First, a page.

Fatigue is a common side effect of many medicines. It is commonly associated with many rheumatic conditions. Some steps you can take to help combat fatigue include:

  • Eat a healthy diet. Have healthy snacks available throughout the day. Stay well hydrated.

  • Stay active.

  • Focus on healthy sleep habits.

  • Reduce stress. You may consider therapy.

  • Plan ahead! Organize your tasks. Choose to do the things that are most important to you first.

Injection site reactions

Injection site reactions are very common. Some signs of an injection site reaction include:

  • Redness

  • Swelling

  • Warmth

  • Itching

  • Mild pain or discomfort

  • Lump under skin

How to manage an injection site reaction at home:

Be sure to allow the medicine to come to room temperature before giving.

Review how to give a subcutaneous injection to ensure you are giving the medicine correctly.

  • Swelling and Redness: Using ice can help to reduce redness, warmth, and swelling. Avoid applying ice directly to the skin right after the injection. Use a cloth ice pack or place the ice over clothing.

  • Soreness: Using a warm compress can be helpful later after the injection if your child experiences muscle soreness. Apply a warm compress for 10 to 20 minutes at a time.

  • Itchiness: For sites that are red and itchy, you can give your child Benadryl®, Zyrtec®, or Claritin®.

  • Pain: You can give your child acetaminophen (Tylenol®) or ibuprofen (Motrin®) if there is pain at the site.

Call our office to discuss concerns with our nursing team for the following reasons. Rheumatology office contact is 215-590-2547.

  • If your child is still experiencing pain or discomfort after these initial steps.

  • If your child develops a fever, pus at the site, or red streaking from the area.

  • If the symptoms continue to occur or worsen.

When to Call 911 or go to the Emergency Room:

  • Hives

  • Swelling of the face

  • Blistering of skin

  • Trouble breathing

  • Any other signs of an allergic reaction

Sun Safety

Some rheumatologic conditions and some of the medicines used to treat them can make your child more sun sensitive. This means that they may cause sunburns or skin rashes after sun exposure. Some of these medicines include non-steroidal anti-inflammatory drugs (NSAIDs, such as Naproxen (Aleve®), celecoxib (Celebrex®), antimalarials (Plaquenil® or hydroxychloroquine), and sulfa drugs such as sulfasalazine.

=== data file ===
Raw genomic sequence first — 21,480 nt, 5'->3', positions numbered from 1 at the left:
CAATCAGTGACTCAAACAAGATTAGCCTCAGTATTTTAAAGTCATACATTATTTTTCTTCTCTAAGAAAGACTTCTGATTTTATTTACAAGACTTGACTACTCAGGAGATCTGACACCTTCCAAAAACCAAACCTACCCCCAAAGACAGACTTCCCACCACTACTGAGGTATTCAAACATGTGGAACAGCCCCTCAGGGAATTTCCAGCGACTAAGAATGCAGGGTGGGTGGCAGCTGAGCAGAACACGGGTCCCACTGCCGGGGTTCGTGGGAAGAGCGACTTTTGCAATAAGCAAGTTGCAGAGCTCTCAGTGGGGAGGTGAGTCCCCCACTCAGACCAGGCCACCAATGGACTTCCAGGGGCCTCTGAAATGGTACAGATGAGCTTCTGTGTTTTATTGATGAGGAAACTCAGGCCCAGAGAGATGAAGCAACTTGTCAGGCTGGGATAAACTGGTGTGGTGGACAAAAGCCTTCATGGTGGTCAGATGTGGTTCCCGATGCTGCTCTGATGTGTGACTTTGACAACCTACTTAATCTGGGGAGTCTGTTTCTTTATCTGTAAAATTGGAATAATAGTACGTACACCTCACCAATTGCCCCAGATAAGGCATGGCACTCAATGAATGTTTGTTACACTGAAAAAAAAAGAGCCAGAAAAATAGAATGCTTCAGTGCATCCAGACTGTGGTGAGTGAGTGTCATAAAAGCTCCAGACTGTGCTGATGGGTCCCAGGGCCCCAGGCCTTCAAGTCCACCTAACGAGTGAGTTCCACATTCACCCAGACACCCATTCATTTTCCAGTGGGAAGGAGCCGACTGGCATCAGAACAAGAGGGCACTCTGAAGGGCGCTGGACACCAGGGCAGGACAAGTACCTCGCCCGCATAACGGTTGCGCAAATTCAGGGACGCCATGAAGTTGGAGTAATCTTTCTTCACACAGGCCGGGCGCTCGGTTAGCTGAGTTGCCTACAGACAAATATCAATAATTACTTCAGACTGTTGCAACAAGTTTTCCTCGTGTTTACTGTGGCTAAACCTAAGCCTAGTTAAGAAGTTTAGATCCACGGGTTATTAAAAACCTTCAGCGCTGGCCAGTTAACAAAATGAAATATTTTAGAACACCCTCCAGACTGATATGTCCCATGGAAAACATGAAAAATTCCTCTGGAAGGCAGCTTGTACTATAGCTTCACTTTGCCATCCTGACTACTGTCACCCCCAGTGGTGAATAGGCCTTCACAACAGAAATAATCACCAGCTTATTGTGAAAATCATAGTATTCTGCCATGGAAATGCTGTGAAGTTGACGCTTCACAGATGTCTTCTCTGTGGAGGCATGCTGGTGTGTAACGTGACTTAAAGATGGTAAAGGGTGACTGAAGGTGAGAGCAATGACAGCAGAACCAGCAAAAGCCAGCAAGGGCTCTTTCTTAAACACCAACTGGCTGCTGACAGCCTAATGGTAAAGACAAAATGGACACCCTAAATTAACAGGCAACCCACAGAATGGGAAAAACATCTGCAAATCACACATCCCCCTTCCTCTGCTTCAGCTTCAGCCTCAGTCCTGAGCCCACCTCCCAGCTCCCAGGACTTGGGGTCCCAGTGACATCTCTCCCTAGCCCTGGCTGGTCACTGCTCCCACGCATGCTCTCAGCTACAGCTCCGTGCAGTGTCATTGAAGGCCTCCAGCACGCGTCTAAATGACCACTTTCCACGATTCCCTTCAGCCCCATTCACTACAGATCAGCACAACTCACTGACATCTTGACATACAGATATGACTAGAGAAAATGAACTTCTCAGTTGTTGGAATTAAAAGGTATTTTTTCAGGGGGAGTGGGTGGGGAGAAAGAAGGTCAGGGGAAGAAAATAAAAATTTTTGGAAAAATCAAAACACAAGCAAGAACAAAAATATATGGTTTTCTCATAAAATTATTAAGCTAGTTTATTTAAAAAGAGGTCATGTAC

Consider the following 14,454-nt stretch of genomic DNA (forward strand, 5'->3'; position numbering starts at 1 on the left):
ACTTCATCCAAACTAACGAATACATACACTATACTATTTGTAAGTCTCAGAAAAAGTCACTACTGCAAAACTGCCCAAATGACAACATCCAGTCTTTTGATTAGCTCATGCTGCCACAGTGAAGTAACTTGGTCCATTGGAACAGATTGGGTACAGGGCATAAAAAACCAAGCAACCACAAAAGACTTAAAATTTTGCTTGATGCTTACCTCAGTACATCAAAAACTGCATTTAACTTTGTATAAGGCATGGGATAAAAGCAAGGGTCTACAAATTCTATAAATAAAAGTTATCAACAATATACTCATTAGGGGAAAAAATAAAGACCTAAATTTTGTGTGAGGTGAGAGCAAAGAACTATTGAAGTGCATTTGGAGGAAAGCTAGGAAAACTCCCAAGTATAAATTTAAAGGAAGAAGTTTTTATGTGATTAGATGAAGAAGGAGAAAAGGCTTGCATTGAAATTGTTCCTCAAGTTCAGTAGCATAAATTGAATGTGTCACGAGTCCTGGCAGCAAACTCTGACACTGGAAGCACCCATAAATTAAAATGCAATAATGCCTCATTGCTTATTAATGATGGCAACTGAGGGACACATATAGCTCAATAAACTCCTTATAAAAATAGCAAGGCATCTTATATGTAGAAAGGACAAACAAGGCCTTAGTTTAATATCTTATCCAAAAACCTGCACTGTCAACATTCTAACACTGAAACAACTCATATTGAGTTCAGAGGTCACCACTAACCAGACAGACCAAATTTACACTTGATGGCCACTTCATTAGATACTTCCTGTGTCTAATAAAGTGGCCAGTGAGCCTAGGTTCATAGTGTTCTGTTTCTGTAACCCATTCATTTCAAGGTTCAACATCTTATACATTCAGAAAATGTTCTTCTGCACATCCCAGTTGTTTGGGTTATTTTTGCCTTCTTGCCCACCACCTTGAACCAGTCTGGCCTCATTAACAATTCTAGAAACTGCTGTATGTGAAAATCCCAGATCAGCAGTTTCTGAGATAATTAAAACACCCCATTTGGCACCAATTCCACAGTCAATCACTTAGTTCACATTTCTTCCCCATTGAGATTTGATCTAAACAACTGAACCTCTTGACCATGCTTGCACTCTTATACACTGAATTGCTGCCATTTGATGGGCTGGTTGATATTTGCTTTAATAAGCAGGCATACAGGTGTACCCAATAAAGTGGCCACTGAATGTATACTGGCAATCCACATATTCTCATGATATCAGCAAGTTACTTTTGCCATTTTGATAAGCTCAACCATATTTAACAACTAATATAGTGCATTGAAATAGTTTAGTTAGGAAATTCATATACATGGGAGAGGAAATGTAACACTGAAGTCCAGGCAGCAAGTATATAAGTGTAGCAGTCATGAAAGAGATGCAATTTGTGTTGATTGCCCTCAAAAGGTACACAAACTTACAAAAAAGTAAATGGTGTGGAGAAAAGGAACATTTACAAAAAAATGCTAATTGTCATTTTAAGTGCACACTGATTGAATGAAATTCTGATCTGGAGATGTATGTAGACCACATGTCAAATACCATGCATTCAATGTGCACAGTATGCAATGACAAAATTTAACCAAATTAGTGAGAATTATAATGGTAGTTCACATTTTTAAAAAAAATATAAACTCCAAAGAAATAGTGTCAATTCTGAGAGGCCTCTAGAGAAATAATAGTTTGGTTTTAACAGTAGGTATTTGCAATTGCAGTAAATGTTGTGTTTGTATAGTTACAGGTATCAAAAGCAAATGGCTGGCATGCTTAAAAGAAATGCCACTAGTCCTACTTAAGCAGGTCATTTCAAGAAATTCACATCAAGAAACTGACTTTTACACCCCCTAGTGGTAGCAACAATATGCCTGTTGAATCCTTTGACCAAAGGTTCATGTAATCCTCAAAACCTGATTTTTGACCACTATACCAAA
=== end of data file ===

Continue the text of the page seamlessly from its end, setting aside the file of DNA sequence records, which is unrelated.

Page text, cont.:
• What to use:

    • Use sunscreen that is at least 30 SPF. Lupus and dermatomyositis cause increased sensitivity to UV rays, so we recommend you use higher amounts of SPF. The higher the SPF, the more protection you will have from the sun. No sunscreen provides 100% protection.

    • Use Broad Spectrum sunscreens. This will protect your child from both UVA and UVB rays.

    • Use lip balm containing SPF to protect your child’s lips.

    • Products are available in lotions, creams, gels, oils, butters, pastes, rub-on sticks, and sprays.

    • Avoid wipes, towelettes, and powders.

  • Application and Use

    • Apply 20 minutes before going out in the sun.

    • When applying sunscreen, be sure to cover the following areas:

      • Your child’s nose.

      • Front and back of the ears and neck.

      • Backs of the hands.

      • Along their hairline.

      • Anywhere their hair is thin.

      • Area of their feet exposed to the sun.

    • Reapply every 2 hours and more often when active, swimming, or sweating. Reapply “water resistant” products based on label instructions.

    • Keep sunscreen out of the sun.

    • Check sunscreen for an expiration date. Discard any products older than 3 years.

  • Other ways to avoid sun exposure include:

    • Sun shirts.

    • Wide brimmed hats.

    • Avoiding direct sunlight especially between 11am and 4pm (when UV rays are highest).

    • Wearing long sleeved shirts and pants.


Reviewed November 2023 by Kerry Spichiger, DNP, CRNP; Melissa A. Lerman, MD, PhD, MSCE, Dori Abel, MD